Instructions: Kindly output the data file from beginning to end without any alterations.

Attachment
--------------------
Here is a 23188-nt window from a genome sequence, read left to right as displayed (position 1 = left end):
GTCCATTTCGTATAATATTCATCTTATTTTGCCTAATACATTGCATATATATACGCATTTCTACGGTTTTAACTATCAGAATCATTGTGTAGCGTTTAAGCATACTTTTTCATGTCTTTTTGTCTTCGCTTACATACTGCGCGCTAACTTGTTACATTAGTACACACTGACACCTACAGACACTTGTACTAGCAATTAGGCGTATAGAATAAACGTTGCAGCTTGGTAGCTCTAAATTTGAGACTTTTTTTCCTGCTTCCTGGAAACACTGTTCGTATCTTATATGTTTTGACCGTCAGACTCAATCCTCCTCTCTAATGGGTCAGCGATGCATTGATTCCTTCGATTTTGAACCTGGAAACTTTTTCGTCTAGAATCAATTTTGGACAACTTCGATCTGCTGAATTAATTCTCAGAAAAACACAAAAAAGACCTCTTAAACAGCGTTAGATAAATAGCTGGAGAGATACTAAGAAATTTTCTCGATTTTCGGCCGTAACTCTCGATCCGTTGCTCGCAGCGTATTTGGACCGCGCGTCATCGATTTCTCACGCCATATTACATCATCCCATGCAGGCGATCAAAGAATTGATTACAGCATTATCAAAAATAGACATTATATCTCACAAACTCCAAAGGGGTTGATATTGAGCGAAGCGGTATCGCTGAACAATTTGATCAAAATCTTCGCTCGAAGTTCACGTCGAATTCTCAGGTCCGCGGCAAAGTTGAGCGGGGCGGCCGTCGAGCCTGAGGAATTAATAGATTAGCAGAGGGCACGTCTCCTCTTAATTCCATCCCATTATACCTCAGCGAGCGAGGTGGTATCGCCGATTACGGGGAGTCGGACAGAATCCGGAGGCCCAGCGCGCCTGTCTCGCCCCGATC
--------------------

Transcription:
Here is a 23188-nt window from a genome sequence, read left to right as displayed (position 1 = left end):
GTCCATTTCGTATAATATTCATCTTATTTTGCCTAATACATTGCATATATATACGCATTTCTACGGTTTTAACTATCAGAATCATTGTGTAGCGTTTAAGCATACTTTTTCATGTCTTTTTGTCTTCGCTTACATACTGCGCGCTAACTTGTTACATTAGTACACACTGACACCTACAGACACTTGTACTAGCAATTAGGCGTATAGAATAAACGTTGCAGCTTGGTAGCTCTAAATTTGAGACTTTTTTTCCTGCTTCCTGGAAACACTGTTCGTATCTTATATGTTTTGACCGTCAGACTCAATCCTCCTCTCTAATGGGTCAGCGATGCATTGATTCCTTCGATTTTGAACCTGGAAACTTTTTCGTCTAGAATCAATTTTGGACAACTTCGATCTGCTGAATTAATTCTCAGAAAAACACAAAAAAGACCTCTTAAACAGCGTTAGATAAATAGCTGGAGAGATACTAAGAAATTTTCTCGATTTTCGGCCGTAACTCTCGATCCGTTGCTCGCAGCGTATTTGGACCGCGCGTCATCGATTTCTCACGCCATATTACATCATCCCATGCAGGCGATCAAAGAATTGATTACAGCATTATCAAAAATAGACATTATATCTCACAAACTCCAAAGGGGTTGATATTGAGCGAAGCGGTATCGCTGAACAATTTGATCAAAATCTTCGCTCGAAGTTCACGTCGAATTCTCAGGTCCGCGGCAAAGTTGAGCGGGGCGGCCGTCGAGCCTGAGGAATTAATAGATTAGCAGAGGGCACGTCTCCTCTTAATTCCATCCCATTATACCTCAGCGAGCGAGGTGGTATCGCCGATTACGGGGAGTCGGACAGAATCCGGAGGCCCAGCGCGCCTGTCTCGCCCCGATC